The conflict in Syria clearly will outlast the Obama administration.

Obama – who initiated a “reset” in relations with Russia when he took office – now is embroiled in a standoff with Russian President Vladimir Putin over the 2014 seizure of Crimea, and Moscow’s support for separatists who control self-declared pro-Moscow republics in eastern Ukraine.

Obama’s approach to Russia had some successes. The new Strategic Arms Reduction Treaty further reduced the U.S. and Russian nuclear arsenals. The countries cooperated in the negotiations with Iran and the delivery of supplies to U.S. troops in Afghanistan.

But the United States now has to reassure NATO allies worried about Putin’s intentions by staging joint military exercises, and by positioning in Eastern Europe enough weapons and armor to equip a combat brigade. The United States and the European Union also have imposed several rounds of economic sanctions on Moscow.

Still, Putin called Obama on Thursday for the first time in four months. Obama focused on Ukraine, telling Putin that Russia needs to live to up to the terms of a ceasefire deal that included “the removal of all Russian troops and equipment from Ukrainian territory,” the White House said.

Middle East
Obama was viewed warily from the start by the Israeli government and its U.S. supporters, partly because of a early opposition to the expansion of Jewish settlements in the Palestinian West Bank.

Israelis also were dismayed that Obama traveled to Egypt but not to Israel in his first term. He sought to make up for lost ground on his first trip to Israel as president in 2013, backing an aggressive push by Secretary of State John Kerry to restart Israeli-Palestinian peace talks and pledging to Israeli Prime Minister Benjamin Netanyahu that he would prevent Iran from getting nuclear weapons.

Kerry’s diplomatic effort collapsed a year later.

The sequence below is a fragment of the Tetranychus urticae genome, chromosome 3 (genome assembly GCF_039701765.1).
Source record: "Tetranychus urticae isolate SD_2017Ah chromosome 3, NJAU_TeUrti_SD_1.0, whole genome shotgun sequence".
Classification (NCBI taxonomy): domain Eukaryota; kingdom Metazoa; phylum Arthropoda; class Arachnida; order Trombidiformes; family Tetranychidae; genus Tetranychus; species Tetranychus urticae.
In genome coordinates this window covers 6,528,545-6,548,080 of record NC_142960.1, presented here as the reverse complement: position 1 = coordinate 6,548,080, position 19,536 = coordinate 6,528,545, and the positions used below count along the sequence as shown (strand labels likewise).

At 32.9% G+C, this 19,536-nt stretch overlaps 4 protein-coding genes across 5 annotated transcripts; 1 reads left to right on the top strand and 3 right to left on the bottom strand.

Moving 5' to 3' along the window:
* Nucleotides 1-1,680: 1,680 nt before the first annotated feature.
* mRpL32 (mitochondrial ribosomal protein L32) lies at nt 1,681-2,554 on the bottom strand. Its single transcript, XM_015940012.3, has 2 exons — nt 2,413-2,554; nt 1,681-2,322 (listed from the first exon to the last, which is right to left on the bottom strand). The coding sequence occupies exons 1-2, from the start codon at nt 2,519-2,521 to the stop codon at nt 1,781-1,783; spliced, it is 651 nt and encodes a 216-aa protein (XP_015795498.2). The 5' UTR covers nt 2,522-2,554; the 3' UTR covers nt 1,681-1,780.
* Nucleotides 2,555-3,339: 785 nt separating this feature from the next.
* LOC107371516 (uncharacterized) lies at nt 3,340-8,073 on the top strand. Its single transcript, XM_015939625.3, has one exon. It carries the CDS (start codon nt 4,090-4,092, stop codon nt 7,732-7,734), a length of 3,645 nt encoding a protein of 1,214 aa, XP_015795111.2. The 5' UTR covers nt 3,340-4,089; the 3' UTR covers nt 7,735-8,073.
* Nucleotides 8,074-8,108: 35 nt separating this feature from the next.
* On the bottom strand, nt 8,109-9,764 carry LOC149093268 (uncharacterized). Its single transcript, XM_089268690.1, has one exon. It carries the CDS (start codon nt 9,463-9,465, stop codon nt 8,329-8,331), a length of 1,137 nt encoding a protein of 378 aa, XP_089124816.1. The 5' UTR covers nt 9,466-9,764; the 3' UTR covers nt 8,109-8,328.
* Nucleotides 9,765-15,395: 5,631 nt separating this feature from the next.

Obama and Netanyahu’s relationship – never friendly – plunged when Netanyahu accepted House Speaker John Boehner’s invitation to address a joint session of Congress in which the Israeli leader denounced the emerging nuclear agreement with Iran.

On his second day in office, Obama signed an executive order to close the prison for suspected terrorists at the U.S. naval base at Guantanamo Bay, Cuba.

The administration, however, encountered vociferous opposition from Congress, which has passed legislation blocking the closing and the transfer of detainees to the continental United States.

Supporters of closing the prison partly blame Obama for the center’s continued operation, charging that he has never made closing it a priority even while contending that it is a recruitment tool for extremists.

Obama upended 50 years of U.S. foreign policy in December by agreeing to restore diplomatic relations with communist-ruled Cuba and authorizing an expansion of travel and trade with the island.

“I don’t expect a transformation of Cuban society overnight, but I’m convinced with engagement we can more effectively stand up for our values,” Obama said.

Just this week, the two countries announced a plan to open embassies in each other’s capital.

Jonathan S. Landay, Lesley Clark, Christi Parsons and Michael A. Memoli of the McClatchy Washington Bureau (TNS) all contributed to this report.